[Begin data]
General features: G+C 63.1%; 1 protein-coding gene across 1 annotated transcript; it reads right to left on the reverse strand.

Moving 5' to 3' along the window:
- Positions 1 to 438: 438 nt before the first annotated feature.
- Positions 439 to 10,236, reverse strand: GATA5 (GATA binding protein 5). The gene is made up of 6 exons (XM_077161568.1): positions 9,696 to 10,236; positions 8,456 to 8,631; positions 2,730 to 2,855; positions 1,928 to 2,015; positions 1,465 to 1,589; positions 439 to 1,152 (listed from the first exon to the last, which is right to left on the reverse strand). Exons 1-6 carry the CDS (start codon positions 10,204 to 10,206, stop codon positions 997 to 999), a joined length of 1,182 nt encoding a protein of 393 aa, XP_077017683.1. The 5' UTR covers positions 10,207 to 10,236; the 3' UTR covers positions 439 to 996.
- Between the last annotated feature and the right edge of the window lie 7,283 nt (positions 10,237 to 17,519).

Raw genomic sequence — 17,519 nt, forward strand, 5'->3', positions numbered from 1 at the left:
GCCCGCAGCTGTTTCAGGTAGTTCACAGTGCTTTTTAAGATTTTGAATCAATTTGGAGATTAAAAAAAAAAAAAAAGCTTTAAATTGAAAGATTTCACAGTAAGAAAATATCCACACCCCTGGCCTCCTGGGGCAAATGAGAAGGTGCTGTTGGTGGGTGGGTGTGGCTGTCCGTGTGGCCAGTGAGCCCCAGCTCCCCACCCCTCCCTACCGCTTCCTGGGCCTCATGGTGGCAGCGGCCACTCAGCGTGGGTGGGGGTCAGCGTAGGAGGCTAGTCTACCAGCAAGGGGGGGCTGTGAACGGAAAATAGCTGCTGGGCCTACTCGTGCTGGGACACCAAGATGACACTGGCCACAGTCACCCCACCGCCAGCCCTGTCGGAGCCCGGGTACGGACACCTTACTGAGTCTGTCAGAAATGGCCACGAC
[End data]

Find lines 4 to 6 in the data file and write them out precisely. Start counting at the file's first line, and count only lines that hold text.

- Positions 439 to 10,236, reverse strand: GATA5 (GATA binding protein 5). The gene is made up of 6 exons (XM_077161568.1): positions 9,696 to 10,236; positions 8,456 to 8,631; positions 2,730 to 2,855; positions 1,928 to 2,015; positions 1,465 to 1,589; positions 439 to 1,152 (listed from the first exon to the last, which is right to left on the reverse strand). Exons 1-6 carry the CDS (start codon positions 10,204 to 10,206, stop codon positions 997 to 999), a joined length of 1,182 nt encoding a protein of 393 aa, XP_077017683.1. The 5' UTR covers positions 10,207 to 10,236; the 3' UTR covers positions 439 to 996.
- Between the last annotated feature and the right edge of the window lie 7,283 nt (positions 10,237 to 17,519).

Raw genomic sequence — 17,519 nt, forward strand, 5'->3', positions numbered from 1 at the left: